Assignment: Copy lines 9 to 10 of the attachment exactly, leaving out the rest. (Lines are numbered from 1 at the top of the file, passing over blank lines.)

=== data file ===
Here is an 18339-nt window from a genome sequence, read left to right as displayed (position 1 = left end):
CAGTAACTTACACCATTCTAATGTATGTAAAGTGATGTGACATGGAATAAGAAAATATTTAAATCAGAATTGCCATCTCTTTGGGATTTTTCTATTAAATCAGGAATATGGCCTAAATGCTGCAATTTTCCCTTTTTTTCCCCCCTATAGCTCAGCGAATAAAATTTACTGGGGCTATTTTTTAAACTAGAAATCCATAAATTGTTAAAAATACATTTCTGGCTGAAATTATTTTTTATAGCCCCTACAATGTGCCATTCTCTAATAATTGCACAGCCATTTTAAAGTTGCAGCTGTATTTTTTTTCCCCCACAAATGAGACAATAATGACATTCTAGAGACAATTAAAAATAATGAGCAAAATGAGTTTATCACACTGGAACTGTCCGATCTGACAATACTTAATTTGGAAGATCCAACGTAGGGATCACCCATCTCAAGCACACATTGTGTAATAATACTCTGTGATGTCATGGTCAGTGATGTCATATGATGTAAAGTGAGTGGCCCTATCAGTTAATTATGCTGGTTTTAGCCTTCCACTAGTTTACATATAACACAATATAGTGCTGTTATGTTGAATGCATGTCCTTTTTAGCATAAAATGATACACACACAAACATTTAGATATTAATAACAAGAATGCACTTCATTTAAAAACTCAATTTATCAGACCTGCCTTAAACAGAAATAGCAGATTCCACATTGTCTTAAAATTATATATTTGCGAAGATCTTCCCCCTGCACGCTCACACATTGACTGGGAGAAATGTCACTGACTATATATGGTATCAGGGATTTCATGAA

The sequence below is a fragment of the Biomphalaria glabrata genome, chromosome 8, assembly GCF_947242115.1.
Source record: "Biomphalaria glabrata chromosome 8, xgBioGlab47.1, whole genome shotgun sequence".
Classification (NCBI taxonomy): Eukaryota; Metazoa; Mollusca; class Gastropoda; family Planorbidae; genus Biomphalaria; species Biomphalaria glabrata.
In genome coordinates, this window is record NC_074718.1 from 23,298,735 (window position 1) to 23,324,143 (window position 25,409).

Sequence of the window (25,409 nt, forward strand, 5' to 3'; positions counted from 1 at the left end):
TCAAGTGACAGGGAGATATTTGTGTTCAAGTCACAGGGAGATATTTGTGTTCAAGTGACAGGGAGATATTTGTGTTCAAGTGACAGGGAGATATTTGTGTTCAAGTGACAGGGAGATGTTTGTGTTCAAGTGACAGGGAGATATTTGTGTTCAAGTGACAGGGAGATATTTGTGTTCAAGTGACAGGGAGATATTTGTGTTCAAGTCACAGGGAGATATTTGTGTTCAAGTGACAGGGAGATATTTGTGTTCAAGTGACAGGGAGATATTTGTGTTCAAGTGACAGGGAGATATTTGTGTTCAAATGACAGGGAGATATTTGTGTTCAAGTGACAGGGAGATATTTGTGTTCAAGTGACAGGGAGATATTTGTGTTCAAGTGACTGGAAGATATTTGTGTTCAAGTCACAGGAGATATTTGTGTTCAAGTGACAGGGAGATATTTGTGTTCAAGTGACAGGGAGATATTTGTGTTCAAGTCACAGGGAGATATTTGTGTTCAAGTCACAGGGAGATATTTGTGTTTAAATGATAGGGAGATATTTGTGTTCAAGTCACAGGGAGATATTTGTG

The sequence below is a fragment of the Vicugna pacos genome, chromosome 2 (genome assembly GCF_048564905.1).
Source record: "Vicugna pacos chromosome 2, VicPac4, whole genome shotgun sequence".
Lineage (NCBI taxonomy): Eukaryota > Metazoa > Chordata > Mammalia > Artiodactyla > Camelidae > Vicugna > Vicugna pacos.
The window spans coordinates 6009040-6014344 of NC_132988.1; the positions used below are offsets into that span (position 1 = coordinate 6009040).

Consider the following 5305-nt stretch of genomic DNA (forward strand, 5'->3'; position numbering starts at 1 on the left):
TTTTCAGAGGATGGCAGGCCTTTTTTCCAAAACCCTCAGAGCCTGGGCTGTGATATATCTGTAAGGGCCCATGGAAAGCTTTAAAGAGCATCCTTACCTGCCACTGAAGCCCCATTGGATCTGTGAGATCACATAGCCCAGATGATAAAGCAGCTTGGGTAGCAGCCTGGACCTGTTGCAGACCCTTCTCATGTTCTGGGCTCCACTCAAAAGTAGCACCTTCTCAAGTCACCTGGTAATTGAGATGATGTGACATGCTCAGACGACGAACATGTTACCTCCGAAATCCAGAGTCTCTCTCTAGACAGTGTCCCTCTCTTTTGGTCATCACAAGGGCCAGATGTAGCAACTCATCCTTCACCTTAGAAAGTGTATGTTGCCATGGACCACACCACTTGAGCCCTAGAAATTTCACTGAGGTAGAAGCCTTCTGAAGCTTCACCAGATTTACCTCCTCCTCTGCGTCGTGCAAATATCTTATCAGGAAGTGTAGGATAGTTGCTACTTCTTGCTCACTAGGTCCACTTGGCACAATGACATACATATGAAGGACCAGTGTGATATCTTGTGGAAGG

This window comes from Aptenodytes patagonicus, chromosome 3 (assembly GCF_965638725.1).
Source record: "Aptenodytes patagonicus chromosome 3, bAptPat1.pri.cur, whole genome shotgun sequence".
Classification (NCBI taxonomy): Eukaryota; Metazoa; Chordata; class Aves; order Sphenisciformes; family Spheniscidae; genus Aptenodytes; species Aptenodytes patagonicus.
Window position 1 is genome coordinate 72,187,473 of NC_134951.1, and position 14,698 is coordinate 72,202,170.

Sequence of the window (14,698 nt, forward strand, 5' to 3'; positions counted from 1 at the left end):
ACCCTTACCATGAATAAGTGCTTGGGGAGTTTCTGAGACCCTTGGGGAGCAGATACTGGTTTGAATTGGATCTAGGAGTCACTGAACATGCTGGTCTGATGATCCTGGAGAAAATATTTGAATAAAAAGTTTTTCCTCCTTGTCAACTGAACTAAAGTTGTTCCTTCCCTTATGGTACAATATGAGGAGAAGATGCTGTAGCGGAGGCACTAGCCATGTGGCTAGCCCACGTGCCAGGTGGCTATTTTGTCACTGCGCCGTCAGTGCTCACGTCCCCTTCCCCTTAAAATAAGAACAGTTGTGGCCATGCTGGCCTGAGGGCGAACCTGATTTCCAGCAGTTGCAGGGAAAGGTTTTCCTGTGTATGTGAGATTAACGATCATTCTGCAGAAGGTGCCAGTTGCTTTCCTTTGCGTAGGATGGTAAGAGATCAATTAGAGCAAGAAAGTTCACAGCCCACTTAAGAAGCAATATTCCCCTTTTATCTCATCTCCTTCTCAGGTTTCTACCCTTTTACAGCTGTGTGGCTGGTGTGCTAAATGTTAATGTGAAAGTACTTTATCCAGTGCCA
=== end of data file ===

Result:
The sequence below is a fragment of the Vicugna pacos genome, chromosome 2 (genome assembly GCF_048564905.1).
Source record: "Vicugna pacos chromosome 2, VicPac4, whole genome shotgun sequence".